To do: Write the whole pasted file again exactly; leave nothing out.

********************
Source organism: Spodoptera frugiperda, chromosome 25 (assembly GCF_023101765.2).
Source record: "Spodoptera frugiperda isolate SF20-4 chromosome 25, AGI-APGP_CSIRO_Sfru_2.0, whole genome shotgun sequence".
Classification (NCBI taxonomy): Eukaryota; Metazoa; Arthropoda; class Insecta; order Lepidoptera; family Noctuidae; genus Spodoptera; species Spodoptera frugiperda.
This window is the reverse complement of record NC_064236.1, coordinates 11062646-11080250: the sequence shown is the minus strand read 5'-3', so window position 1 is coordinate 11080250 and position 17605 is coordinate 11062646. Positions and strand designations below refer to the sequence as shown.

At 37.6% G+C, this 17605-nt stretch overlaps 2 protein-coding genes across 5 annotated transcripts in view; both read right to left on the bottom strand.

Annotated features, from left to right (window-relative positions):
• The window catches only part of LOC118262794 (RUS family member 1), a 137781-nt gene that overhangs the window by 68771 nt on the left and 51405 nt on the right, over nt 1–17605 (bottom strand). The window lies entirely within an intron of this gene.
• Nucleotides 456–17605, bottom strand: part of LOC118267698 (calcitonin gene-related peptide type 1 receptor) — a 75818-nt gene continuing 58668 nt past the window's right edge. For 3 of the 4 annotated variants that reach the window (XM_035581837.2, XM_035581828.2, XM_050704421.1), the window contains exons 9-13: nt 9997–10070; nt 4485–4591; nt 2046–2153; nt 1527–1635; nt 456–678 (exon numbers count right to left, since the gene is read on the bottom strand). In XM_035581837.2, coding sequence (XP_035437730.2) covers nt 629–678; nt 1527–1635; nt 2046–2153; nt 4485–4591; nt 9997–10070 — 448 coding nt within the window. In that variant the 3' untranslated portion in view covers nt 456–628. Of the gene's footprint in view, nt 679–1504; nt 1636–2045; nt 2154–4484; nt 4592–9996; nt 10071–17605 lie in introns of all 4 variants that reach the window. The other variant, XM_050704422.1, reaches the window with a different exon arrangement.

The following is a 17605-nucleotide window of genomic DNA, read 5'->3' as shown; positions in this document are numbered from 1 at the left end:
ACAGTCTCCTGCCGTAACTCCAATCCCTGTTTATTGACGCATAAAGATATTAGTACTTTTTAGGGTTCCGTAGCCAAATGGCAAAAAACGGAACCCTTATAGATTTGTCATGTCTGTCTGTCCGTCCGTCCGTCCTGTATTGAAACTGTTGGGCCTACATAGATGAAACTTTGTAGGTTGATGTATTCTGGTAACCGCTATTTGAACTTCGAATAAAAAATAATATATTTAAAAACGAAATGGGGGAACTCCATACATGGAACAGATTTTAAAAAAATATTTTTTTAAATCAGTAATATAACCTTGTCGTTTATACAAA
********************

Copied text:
Source organism: Spodoptera frugiperda, chromosome 25 (assembly GCF_023101765.2).
Source record: "Spodoptera frugiperda isolate SF20-4 chromosome 25, AGI-APGP_CSIRO_Sfru_2.0, whole genome shotgun sequence".
Classification (NCBI taxonomy): Eukaryota; Metazoa; Arthropoda; class Insecta; order Lepidoptera; family Noctuidae; genus Spodoptera; species Spodoptera frugiperda.
This window is the reverse complement of record NC_064236.1, coordinates 11062646-11080250: the sequence shown is the minus strand read 5'-3', so window position 1 is coordinate 11080250 and position 17605 is coordinate 11062646. Positions and strand designations below refer to the sequence as shown.

At 37.6% G+C, this 17605-nt stretch overlaps 2 protein-coding genes across 5 annotated transcripts in view; both read right to left on the bottom strand.

Annotated features, from left to right (window-relative positions):
• The window catches only part of LOC118262794 (RUS family member 1), a 137781-nt gene that overhangs the window by 68771 nt on the left and 51405 nt on the right, over nt 1–17605 (bottom strand). The window lies entirely within an intron of this gene.
• Nucleotides 456–17605, bottom strand: part of LOC118267698 (calcitonin gene-related peptide type 1 receptor) — a 75818-nt gene continuing 58668 nt past the window's right edge. For 3 of the 4 annotated variants that reach the window (XM_035581837.2, XM_035581828.2, XM_050704421.1), the window contains exons 9-13: nt 9997–10070; nt 4485–4591; nt 2046–2153; nt 1527–1635; nt 456–678 (exon numbers count right to left, since the gene is read on the bottom strand). In XM_035581837.2, coding sequence (XP_035437730.2) covers nt 629–678; nt 1527–1635; nt 2046–2153; nt 4485–4591; nt 9997–10070 — 448 coding nt within the window. In that variant the 3' untranslated portion in view covers nt 456–628. Of the gene's footprint in view, nt 679–1504; nt 1636–2045; nt 2154–4484; nt 4592–9996; nt 10071–17605 lie in introns of all 4 variants that reach the window. The other variant, XM_050704422.1, reaches the window with a different exon arrangement.

The following is a 17605-nucleotide window of genomic DNA, read 5'->3' as shown; positions in this document are numbered from 1 at the left end:
ACAGTCTCCTGCCGTAACTCCAATCCCTGTTTATTGACGCATAAAGATATTAGTACTTTTTAGGGTTCCGTAGCCAAATGGCAAAAAACGGAACCCTTATAGATTTGTCATGTCTGTCTGTCCGTCCGTCCGTCCTGTATTGAAACTGTTGGGCCTACATAGATGAAACTTTGTAGGTTGATGTATTCTGGTAACCGCTATTTGAACTTCGAATAAAAAATAATATATTTAAAAACGAAATGGGGGAACTCCATACATGGAACAGATTTTAAAAAAATATTTTTTTAAATCAGTAATATAACCTTGTCGTTTATACAAA